In addition, the calculation of the Company’s tax liabilities involves dealing with uncertainties in the application of complex tax regulations in a multitude of jurisdictions. The Company records liabilities for estimated tax obligations in the U.S. and other tax jurisdictions. These estimated tax liabilities include the provision for taxes that may become payable in the future.

 

This excerpt taken from the CSPI 10-Q filed Aug 15, 2005.

Income Taxes

 

We recorded a provision for income tax expense of $557,000 for the nine months ended June 30, 2005 compared to $267,000 for the nine months ended June 30, 2004. The tax expense recorded in the nine month periods is primarily due to the income generated by our foreign subsidiaries in Germany and the U.K. which accounted for approximately 65% of the expense. The balance is for US Alternative Minimum Tax (AMT) and tax related to goodwill, not amortizable for financial statement purposes, and state tax expense. We record a valuation allowance for our deferred tax assets. This valuation allowance was determined in accordance with the provisions of SFAS No. 109 (SFAS 109), “Accounting for Income Taxes” which requires an assessment of both positive and negative evidence when determining whether it is more likely than not that deferred tax assets are realizable. Such assessment is required on a jurisdiction-by-jurisdiction basis. Cumulative losses incurred in recent years represented sufficient negative evidence under SFAS 109 to record a valuation allowance against the deferred tax assets in the U.S. and the U.K. Our U.S. tax expense for fiscal year 2005 and 2004 has been reduced by decreasing our valuation allowance.

 

We have maintained the valuation allowances for the deferred tax assets for our U.S. and U.K. operations due to the losses sustained over the last three years. Management believes that it is more likely than not the deferred tax assets will not be realized.

 

We reinvest our foreign earnings indefinitely. Accordingly, no U.S. income taxes have been provided for the unremitted earnings of our international subsidiaries. Due to various methods by which such earnings could be repatriated in the future, it is not currently practicable to determine the amount of applicable taxes that would result from such repatriation, if any.

 

On October 22, 2004, the American Jobs Creation Act of 2004 (“the Act”) was enacted into law. We are not yet in a position to decide on whether, and to what extent, we might repatriate foreign earnings. We cannot reasonably estimate the tax liability if we elect to repatriate any accumulated foreign earnings. We expect to finalize our assessment after further guidance is published.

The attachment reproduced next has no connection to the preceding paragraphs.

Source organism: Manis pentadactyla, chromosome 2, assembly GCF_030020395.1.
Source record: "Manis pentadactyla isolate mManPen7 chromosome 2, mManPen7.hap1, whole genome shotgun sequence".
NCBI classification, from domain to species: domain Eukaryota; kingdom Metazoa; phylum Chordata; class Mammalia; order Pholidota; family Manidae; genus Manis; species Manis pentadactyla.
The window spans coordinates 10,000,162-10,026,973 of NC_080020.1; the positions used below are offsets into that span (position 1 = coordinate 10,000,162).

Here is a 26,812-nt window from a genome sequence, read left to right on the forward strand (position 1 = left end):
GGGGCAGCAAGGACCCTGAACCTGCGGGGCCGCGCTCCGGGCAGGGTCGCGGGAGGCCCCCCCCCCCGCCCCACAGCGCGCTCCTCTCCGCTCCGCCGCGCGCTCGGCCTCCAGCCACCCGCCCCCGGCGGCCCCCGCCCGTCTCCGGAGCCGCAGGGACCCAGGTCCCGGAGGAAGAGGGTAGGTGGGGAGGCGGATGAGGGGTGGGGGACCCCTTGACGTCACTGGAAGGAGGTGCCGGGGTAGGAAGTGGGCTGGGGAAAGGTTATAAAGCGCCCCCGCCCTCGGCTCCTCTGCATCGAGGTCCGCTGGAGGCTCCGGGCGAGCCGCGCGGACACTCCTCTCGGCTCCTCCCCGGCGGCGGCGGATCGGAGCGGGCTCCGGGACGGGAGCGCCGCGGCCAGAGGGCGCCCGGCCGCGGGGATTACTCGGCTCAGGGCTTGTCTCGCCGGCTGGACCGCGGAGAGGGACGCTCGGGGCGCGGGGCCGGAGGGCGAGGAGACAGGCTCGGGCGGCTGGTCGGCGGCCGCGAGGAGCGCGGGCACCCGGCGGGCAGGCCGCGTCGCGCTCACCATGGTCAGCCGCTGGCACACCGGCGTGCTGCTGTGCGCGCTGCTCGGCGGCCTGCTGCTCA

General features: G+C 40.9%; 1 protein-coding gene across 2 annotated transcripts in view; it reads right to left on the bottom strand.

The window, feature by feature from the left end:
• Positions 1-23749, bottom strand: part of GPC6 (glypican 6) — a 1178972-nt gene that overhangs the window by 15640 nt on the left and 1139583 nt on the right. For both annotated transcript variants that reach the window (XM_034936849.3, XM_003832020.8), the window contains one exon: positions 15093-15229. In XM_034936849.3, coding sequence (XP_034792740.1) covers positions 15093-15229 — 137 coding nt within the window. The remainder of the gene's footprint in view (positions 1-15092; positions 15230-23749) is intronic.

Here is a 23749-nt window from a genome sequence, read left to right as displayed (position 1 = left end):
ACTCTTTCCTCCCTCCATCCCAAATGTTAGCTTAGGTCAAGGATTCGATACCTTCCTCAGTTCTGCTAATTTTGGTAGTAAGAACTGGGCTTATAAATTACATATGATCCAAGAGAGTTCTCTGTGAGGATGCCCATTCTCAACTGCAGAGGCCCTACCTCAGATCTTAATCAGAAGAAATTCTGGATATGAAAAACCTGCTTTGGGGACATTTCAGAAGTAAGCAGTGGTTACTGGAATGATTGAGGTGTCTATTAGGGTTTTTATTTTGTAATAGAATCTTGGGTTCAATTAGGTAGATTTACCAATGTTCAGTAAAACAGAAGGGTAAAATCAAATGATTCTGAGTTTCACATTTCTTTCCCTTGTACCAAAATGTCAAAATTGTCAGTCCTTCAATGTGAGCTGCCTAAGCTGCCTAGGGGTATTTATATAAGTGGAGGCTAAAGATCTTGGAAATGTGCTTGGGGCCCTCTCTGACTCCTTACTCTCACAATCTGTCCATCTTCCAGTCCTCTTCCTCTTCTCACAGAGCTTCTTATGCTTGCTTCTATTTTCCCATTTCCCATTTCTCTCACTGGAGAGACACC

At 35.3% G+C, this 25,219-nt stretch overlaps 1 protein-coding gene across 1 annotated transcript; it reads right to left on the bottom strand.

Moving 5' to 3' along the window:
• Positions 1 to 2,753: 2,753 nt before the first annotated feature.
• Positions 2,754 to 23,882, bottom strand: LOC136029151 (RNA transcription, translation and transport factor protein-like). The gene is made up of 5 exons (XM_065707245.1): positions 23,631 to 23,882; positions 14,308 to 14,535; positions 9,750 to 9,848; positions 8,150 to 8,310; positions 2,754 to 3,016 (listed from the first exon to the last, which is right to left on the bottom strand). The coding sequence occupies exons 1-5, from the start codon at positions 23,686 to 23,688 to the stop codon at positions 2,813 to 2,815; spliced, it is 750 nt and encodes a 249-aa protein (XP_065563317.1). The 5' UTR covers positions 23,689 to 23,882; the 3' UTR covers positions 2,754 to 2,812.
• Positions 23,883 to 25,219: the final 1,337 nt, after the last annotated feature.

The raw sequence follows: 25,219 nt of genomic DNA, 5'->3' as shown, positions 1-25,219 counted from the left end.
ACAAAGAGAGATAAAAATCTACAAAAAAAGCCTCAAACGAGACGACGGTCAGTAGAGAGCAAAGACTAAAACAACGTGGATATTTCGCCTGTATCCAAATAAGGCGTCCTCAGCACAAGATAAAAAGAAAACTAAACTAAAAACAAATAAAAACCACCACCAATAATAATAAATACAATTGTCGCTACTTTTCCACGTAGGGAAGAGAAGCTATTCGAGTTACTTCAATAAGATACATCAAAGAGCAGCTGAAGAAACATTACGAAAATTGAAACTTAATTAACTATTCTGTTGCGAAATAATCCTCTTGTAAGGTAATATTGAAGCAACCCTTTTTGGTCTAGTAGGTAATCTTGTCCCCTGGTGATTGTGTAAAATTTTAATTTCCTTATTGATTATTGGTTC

Discontinued Operations

 

In June 2005, the Company sold the operating assets and liabilities of Scanalytics for net proceeds of approximately $446,000. Accordingly, the Company has classified the Scanalytics business as a “Discontinued Operation” in accordance with the guidance provided in FAS 144. The sale of the Company’s net investment of approximately $332,000 in Scanalytics created a gain of $114,000, which is included in the operating results of discontinued operations. The assets, liabilities and operating results of this business have been segregated from continuing operations and reported as discontinued operations in the accompanying consolidated balance sheets, statements of operations, and cash flows and related notes to the consolidated financial statements for all periods presented. This business made up 100% of what we previously reported as the Other software segment.

 

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Revenues generated by Scanalytics for the three months ended June 30, 2005 and 2004 were $232,000 and $270,000, respectively. Revenues generated for the nine months ended June 30, 2005 and 2004 were $753,000 and $1,074,000, respectively.

 

Income (loss) generated by Scanalytics for the three months ended June 30, 2005 and 2004 was $46,000 and $(19,000), respectively. Income (loss) for the nine months ended June 30, 2005 and 2004 was ($19,000) and ($81,000), respectively.

 

This excerpt taken from the CSPI 10-Q filed May 16, 2005.

Income Taxes